A Seriously Powerful Sub-$1000 CPU: 16-core AMD Ryzen 9 3950X Review

AMD Ryzen Chip Shot - Angled
by Rob Williams on November 23, 2019 in Processors

Following-up on our previous quick look at AMD’s sixteen-core Ryzen 9 3950X processor, and having (mostly) finished catching up on benchmarking, we now have a much fuller look at overall performance from AMD’s newest wonder chip on-hand. Join us as we explore all of what this chip is made of across many rendering, encoding, and gaming workloads.

Page 7 – System: SiSoftware Sandra

While this article has no lack of synthetic benchmarks, SiSoftware’s Sandra makes it very easy to get reliable performance information on key metrics, such as arithmetic, multimedia, cryptography, and memory. Sandra is designed in such a way that it takes the best advantage of any architecture it’s given, so each CPU always has its best chance to shine.

That means a couple of things. This is definitely the “best” possible performance outlook for any chip, and doesn’t necessary correlate with real-world performance in other tests. It’s best used as a gauge of what’s possible, and to see where one architecture obviously differs from another.

SiSoftware Sandra 2020


SiSoftware Sandra 2020 - Multi-media Performance (AMD Ryzen 9 3950X 16-core Processor)

Zen used to be about beating Intel with cores, but Zen 2 is so refined, that it actually goes toe-to-toe with Intel in many cases. Where Intel still has a strong advantage is with its AVX-512 instruction set, exclusive to Xeons and Core X-series chips. The 9980XE’s inclusion allows that chip to keep well ahead of the competition, although we can’t help but wonder where upcoming 32-core Threadripper will place. That’s especially so when we’re seeing the 16-core Zen 2 chip beat out the 32-core second-gen Threadripper.


SiSoftware Sandra 2020 - Arithmetic Performance (AMD Ryzen 9 3950X 16-core Processor)

Whereas the multimedia test can utilize AVX-512, the arithmetic benchmark uses AVX2, leveling the playing field a bit. What becomes immediately clear with these results is that raw core count matters a lot, although the 3950X did manage to match the 18-core 9980XE, while at the same time leaping far ahead of the last-gen 2950X.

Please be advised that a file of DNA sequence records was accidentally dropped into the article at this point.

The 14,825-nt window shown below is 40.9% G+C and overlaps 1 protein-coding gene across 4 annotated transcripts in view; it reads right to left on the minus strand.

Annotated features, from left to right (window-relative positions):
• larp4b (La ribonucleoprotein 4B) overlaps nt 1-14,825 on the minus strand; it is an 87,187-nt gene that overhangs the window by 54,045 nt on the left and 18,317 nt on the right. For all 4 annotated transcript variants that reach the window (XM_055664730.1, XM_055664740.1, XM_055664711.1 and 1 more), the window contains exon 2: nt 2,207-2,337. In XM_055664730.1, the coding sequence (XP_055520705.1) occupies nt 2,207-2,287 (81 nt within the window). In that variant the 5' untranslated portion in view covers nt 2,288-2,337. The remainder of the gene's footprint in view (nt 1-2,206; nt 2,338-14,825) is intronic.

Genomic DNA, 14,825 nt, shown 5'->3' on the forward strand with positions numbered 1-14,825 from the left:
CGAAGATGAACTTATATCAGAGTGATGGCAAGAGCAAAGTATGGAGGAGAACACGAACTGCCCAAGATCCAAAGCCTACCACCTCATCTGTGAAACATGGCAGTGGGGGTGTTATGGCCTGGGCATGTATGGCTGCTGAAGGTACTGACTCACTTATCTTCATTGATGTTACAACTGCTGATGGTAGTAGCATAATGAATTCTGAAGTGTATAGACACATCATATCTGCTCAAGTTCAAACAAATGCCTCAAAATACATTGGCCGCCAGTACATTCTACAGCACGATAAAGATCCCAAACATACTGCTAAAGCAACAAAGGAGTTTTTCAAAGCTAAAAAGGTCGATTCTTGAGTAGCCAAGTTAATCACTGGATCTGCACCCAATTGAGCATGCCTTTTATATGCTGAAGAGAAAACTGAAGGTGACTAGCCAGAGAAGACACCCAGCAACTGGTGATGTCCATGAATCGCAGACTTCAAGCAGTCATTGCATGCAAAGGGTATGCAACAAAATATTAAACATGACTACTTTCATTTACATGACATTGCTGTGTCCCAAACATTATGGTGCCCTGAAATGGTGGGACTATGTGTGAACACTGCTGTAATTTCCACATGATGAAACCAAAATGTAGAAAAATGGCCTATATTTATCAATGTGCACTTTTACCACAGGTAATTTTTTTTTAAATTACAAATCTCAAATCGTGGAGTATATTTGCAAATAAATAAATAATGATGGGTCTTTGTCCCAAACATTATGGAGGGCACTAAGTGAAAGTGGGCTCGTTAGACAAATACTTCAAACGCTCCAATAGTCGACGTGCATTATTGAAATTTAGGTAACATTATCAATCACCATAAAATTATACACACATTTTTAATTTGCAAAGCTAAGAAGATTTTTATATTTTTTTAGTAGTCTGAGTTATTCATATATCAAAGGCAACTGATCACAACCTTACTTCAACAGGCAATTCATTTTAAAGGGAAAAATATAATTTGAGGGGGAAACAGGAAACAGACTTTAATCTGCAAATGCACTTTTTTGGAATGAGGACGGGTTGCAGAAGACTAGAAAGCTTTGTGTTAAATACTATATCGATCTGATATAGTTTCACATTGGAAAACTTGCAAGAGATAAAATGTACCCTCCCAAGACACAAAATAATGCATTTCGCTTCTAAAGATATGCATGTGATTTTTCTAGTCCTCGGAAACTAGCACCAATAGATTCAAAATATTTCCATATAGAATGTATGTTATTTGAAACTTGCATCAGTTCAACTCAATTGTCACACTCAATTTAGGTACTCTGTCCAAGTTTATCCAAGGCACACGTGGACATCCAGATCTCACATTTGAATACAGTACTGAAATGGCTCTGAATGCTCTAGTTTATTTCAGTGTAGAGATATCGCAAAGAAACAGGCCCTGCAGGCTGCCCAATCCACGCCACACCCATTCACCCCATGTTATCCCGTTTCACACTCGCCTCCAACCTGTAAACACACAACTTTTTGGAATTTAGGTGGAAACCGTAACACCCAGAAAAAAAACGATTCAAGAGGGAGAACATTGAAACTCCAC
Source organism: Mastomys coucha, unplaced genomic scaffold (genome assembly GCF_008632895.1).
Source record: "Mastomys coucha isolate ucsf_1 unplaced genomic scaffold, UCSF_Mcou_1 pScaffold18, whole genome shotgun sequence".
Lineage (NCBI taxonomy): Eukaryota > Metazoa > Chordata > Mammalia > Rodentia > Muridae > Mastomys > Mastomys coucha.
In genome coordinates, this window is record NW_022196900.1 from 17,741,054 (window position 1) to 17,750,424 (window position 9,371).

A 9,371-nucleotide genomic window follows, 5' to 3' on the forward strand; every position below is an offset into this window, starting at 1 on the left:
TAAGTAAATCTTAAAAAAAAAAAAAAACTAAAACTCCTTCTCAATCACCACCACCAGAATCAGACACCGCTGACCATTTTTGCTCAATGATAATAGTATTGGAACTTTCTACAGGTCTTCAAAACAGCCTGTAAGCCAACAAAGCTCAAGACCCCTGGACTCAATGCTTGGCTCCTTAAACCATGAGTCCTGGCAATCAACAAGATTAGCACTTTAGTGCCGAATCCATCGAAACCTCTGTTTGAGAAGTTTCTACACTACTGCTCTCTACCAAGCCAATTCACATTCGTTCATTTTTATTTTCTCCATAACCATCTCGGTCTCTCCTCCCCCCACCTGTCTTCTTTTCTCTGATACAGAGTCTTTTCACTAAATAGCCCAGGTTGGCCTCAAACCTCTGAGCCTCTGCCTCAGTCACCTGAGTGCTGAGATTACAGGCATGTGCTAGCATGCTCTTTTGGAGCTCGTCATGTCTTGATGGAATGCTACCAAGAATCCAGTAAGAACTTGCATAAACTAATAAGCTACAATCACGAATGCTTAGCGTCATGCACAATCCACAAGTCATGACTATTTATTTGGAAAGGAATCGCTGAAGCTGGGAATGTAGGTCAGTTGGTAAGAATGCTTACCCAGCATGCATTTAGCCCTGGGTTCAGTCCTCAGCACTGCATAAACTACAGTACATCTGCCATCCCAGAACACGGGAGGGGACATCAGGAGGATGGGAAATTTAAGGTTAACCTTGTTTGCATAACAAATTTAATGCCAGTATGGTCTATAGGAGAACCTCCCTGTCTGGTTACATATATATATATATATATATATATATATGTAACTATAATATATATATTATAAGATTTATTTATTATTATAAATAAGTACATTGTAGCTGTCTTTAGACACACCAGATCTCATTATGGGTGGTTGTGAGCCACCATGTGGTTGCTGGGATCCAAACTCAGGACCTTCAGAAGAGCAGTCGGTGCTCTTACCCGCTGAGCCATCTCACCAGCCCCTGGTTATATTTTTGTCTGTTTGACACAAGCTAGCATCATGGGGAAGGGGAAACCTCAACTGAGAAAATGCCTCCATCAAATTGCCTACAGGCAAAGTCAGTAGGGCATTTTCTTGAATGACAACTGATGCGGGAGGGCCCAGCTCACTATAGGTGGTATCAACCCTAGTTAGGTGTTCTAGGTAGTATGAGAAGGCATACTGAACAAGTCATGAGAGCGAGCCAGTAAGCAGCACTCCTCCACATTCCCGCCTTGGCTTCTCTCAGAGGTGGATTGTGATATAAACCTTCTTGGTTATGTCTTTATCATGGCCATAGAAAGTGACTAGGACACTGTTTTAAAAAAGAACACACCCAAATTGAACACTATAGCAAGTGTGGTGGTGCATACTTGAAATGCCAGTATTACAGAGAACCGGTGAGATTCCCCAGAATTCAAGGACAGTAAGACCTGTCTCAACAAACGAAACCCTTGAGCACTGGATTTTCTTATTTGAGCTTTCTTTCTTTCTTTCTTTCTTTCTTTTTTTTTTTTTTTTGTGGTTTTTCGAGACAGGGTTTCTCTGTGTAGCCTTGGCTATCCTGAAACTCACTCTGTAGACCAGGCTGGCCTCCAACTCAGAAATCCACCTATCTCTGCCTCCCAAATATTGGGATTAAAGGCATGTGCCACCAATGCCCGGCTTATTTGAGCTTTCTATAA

SiSoftware Sandra 2020 - Cryptography (High) Performance (AMD Ryzen 9 3950X 16-core Processor)
SiSoftware Sandra 2020 - Cryptography (Higher) Performance (AMD Ryzen 9 3950X 16-core Processor)

Can you guess which of these results utilize AVX-512? In the regular security test, AMD’s 2990WX again takes the lead, but jumping to 512-bit SHA accelerates nicely with AVX-512. With the first set of results, the 2950X places ahead of the 3950X, leading us to believe that memory bandwidth is heavily favored here. Meanwhile, the 2950X falls a bit in the higher security test, with the 3950X sitting in second place, with nearly half of the overall crypto bandwidth as the 9980XE.

Memory Bandwidth

SiSoftware Sandra 2020 - Memory Bandwidth (AMD Ryzen 9 3950X 16-core Processor)

On the mainstream platform side of things, Intel’s chips sit behind AMD’s, but the enthusiast platforms change that, with Intel taking the definite lead. Clearly, if bandwidth is important to you, you should automatically disqualify mainstream platforms. At least until some vendor decides to bring four-channel controllers to affordable chips.

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Rob Williams

Rob founded Techgage in 2005 to be an 'Advocate of the consumer', focusing on fair reviews and keeping people apprised of news in the tech world. Catering to both enthusiasts and businesses alike; from desktop gaming to professional workstations, and all the supporting software.

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